After ministering in the Elizabeth North parish, Fr Maurice was chaplain at the Royal Adelaide Hospital for two years and then assistant priest in the growing Noarlunga region where he returned as parish priest of Christies Beach (later Noarlunga Downs) in 1979.
Appointed a member of the Diocesan Liturgical Council in 1978, Fr Maurice’s talents were put to good use in an era of new church consecrations as Master of Ceremonies and as a member of a number of advisory committees.
“I’ve got an eye for detail, a bit OCD (Obsessive Compulsive Disorder),” he said.
In the eighties he became involved in an international movement supporting gay people in the Church and started an ‘Acceptance’ Mass at the Hutt St Centre chapel.
He received a $5000 grant for a study trip to the US and UK to look at the Church’s work with people living with HIV/AIDS. His sister Veronica was in charge of the Hutt St Centre at the time and accompanied him to study the Daughters of Charity’s other services for the homeless.
During their three-month trip, which included a visit to the Holy Land, Fr Shinnick said they met some “amazing people doing fantastic work”.
On his return, the Adelaide Diocesan AIDS Council was established and obtained government funding for a Diocesan AIDS Centre.
“We also set up a system of volunteers to visit people who were quite sick, to do things like shopping and housekeeping and held seminars for schools and parishes,” he said.
There was resistance to the Acceptance movement, particularly from Melbourne where political activist Bob Santamaria was “very vocal”, but Adelaide Archbishop Leonard Faulkner remained supportive. He became personally involved with some of those who were dying of AIDS and initiated the AIDS Day Mass in the Cathedral.
“He was incredible,” Fr Maurice said, adding there was also a lot of support from other priests.
“It was the first time there was serious consideration given to the pastoral care of homosexual people who were baptised Catholics.”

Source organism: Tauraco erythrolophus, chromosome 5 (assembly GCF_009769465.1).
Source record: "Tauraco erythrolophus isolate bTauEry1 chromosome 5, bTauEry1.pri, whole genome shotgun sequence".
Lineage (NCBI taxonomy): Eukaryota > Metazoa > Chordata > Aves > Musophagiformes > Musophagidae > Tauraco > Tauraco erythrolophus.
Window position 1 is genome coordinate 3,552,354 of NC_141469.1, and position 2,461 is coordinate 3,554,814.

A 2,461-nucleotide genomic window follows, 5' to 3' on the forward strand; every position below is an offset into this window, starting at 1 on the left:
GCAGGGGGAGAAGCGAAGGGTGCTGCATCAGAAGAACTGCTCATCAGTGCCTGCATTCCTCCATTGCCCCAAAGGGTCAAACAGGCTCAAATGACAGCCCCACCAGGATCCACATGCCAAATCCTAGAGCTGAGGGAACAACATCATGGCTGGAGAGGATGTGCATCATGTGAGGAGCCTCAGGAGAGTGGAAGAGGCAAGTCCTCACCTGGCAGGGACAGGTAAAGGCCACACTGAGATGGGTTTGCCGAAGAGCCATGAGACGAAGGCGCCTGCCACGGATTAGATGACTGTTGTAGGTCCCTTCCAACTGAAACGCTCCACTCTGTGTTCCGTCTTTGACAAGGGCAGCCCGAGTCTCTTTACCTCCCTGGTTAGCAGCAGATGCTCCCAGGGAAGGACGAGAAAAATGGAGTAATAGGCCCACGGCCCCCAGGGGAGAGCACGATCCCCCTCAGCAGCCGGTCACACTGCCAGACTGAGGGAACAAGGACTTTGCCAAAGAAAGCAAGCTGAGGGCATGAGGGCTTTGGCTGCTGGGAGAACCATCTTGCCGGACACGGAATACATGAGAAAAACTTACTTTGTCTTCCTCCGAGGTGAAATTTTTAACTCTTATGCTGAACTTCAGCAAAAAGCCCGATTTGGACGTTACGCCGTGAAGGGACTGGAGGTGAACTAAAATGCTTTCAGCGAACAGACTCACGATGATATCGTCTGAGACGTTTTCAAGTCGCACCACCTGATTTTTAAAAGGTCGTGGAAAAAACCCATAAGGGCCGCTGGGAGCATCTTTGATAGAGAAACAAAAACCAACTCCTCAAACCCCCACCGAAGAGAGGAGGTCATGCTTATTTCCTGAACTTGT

While at Kilburn Fr Maurice undertook his Masters of theology in Melbourne which resulted in This Remarkable Gift.
“I gathered Church documents on the subject and the developments happening in the social sciences regarding nurture and nature, the tension between that and the Church, and road mapped how we could develop stronger pastoral care. I still have people say your book was a turning point, it amazes me,” he said.
Referring to discrimination against gay Catholics today, he said it was more common in the United States but there was still a “lot more work to be done” in Australia.
“As Pope Francis says, you have to accompany people, that’s the key, you don’t have to pontificate.”
When he was appointed administrator of the Cathedral the extremist National Action group put up posters calling for his removal and a priest warned him people would walk out of his first Mass, but nobody did.
While at the Cathedral, Fr Maurice gained a reputation as a prayer writer.
“I started doing it because I needed to, and I didn’t like prayers out of books that were bland,” he said.
“Then Archbishop Wilson asked me if they could be put on the website. Every church, parish and community gets prayed for on their feast day no matter how obscure, and I use the various United Nations days, world events and tragedies. I stick a bit of humour in there when I can.”
Retiring in 2018 after 16 years at Croydon parish, Fr Maurice was called back to active ministry when Fr Charles Gauci was appointed Bishop of Darwin and a replacement was needed at the Adelaide Cathedral parish. After 11 months as administrator, he re-retired in July 2019 and aside from the odd MC role such as the recent episcopal installation, he says Mass twice a week at Kensington and does parish supply work.
In his spare time he has a number of hobbies including tapestry (he once won a prize at the Royal Show), reading detective and historical novels, watching movies and gardening.